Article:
Big city politicians were the first to see opportunity instead of threat in the waves of immigrants that started to break on the shore in the mid-nineteenth century. The immigrant might not have had any skills, he might not have had any influence, he might not have had any money, but he did have a vote. And Tammany Hall learned how to earn the vote of the immigrant and turn it into political power. It reached out to the immigrant, attended his weddings and funerals, bailed him out of jail, and found him a job. In return all it asked for, and it was little enough, was his vote, and from the fortunate holder of a city job appropriate gratitude in the form of a modest contribution. The immigrant was glad enough to give. For years the best and brightest fought against the machine and attempted in various civic reform movements to drive out the clan politics of the machine. In the Progressive era, they nearly did so. But in the 1930s, the aristocrat Franklin Roosevelt transformed the Democratic Party into a national tribute to Tammany Hall. The Depression era leaders of the Democratic Party transformed a system of government designed for propertied, self-governing citizens into a system resonating with tribalism and patronage that served immigrant masses used to subordination to the village big man or the clan chieftain.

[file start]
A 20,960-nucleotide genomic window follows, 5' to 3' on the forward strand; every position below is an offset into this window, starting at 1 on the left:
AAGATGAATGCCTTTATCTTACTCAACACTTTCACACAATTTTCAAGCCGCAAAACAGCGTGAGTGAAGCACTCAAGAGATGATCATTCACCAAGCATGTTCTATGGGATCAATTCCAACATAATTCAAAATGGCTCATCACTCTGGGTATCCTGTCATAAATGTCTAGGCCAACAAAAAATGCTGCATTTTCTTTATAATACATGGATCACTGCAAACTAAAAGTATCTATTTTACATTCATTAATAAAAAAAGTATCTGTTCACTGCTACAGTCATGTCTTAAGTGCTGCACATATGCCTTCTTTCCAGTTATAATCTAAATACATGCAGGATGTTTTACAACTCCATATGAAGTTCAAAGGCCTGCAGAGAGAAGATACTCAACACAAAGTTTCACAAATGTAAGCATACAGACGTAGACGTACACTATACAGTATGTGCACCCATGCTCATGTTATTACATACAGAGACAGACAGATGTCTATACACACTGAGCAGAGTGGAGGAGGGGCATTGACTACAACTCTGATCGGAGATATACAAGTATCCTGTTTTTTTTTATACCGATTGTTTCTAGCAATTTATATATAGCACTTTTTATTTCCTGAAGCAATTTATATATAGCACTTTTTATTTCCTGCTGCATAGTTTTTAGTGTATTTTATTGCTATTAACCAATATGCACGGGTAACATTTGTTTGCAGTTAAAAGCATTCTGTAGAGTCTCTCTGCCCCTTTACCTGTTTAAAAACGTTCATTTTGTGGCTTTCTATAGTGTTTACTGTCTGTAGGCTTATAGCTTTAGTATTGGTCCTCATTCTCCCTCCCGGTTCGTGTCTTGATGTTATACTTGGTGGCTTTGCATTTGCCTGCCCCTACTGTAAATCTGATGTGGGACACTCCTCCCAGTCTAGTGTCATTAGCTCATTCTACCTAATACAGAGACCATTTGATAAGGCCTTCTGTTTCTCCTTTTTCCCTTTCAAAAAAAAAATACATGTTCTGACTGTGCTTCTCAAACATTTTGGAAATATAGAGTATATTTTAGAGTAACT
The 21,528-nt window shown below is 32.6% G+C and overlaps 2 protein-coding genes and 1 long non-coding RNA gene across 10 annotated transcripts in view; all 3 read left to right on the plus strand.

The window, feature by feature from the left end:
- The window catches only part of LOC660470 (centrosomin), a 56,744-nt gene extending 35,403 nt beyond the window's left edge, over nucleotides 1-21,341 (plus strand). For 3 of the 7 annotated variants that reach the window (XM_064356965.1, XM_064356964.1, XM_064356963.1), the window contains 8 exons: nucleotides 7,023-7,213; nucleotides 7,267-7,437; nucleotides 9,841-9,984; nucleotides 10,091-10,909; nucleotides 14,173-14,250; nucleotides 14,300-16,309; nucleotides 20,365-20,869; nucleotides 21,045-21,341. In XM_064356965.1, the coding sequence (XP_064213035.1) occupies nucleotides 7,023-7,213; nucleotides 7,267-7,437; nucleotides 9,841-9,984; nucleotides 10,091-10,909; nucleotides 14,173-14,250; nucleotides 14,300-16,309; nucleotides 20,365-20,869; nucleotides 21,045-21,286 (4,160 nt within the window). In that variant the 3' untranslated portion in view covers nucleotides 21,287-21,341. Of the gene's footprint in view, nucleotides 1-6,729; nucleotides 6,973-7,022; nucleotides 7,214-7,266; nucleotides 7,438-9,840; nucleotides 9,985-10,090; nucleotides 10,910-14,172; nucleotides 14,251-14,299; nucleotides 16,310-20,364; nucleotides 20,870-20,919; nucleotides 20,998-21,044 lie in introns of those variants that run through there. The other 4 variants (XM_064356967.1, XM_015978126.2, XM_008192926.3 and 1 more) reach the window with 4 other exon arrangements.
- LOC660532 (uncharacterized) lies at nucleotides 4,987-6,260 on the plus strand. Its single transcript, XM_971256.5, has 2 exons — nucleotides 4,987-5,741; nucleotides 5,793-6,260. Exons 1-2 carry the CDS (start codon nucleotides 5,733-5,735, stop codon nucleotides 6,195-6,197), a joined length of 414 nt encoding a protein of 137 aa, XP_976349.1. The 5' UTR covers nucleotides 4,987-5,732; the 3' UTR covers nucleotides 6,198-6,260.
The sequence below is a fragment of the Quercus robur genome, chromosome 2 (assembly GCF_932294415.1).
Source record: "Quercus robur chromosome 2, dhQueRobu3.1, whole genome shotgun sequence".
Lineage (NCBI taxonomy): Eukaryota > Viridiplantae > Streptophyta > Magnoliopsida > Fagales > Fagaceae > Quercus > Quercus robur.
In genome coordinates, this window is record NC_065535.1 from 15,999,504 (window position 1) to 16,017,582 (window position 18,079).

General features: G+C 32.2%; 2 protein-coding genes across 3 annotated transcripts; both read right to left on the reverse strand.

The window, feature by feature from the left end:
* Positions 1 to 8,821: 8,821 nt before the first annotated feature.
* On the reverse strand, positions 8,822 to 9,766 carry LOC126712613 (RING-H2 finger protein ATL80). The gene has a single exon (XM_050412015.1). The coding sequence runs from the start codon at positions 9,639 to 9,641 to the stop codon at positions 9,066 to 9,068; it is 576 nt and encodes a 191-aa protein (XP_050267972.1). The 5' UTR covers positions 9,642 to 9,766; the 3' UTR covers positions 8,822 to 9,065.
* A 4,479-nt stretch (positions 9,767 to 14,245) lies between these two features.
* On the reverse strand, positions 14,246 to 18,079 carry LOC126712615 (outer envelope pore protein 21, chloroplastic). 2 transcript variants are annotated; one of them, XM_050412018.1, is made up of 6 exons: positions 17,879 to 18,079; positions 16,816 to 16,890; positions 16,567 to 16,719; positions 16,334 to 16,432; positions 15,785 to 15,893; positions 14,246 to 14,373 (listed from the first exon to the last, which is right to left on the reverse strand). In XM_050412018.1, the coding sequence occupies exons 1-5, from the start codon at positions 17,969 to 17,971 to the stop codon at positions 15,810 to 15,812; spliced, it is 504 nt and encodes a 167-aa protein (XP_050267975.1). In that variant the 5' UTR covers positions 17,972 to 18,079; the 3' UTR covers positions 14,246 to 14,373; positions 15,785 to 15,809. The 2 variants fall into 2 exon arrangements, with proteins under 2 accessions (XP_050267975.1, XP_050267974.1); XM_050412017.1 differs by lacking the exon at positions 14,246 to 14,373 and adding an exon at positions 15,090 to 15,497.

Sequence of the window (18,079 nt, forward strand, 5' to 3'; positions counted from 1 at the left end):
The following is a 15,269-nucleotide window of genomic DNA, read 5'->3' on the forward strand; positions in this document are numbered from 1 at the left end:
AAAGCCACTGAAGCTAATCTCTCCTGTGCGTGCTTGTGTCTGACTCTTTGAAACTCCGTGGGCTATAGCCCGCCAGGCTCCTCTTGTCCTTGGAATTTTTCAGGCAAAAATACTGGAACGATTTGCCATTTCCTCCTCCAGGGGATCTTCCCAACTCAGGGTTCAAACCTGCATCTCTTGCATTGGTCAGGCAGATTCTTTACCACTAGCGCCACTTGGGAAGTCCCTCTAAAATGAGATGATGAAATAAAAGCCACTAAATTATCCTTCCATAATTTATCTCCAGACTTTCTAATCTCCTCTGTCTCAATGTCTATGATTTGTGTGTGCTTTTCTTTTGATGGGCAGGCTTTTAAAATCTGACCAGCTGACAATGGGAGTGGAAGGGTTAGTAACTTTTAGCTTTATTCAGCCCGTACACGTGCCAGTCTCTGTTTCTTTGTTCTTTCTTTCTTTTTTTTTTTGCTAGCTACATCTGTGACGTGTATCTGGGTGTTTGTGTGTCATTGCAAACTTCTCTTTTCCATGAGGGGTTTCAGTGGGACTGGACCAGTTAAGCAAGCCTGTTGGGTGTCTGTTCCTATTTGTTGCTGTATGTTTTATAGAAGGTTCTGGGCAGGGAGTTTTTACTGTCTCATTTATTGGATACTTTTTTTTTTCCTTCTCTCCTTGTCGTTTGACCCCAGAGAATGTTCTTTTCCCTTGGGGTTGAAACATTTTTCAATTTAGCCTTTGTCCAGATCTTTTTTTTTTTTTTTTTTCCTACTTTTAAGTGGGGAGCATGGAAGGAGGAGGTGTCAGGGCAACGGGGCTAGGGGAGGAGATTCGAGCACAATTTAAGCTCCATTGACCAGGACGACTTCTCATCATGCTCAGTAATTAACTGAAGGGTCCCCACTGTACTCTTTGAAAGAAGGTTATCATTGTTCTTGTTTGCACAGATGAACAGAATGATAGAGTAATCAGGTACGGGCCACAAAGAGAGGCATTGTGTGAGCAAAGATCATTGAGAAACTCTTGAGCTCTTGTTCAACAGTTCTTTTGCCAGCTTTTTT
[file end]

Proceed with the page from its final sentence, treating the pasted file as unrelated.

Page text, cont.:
Last but not least is the criminal gang. Lee Harris has extolled the great achievement of the west, how it transformed the extended family into the nuclear family and the teenage gang into the cooperative team. (Harris 2004) But you have to start somewhere, and every cohort of immigrants that has come to the city since the mid-nineteenth century has made its contribution to the saga of the teenage urban criminal gang. In 1928 Herbert Asbury enumerated The Gangs of New York that had terrorized the city over the previous century. Jews, Italians, African-Americans: their young adult males each added a chapter to the history of the urban gang on the road to middle-class respectability. In the early twenty-first century there are reports of Hispanic gangs beginning to threaten the urban peace.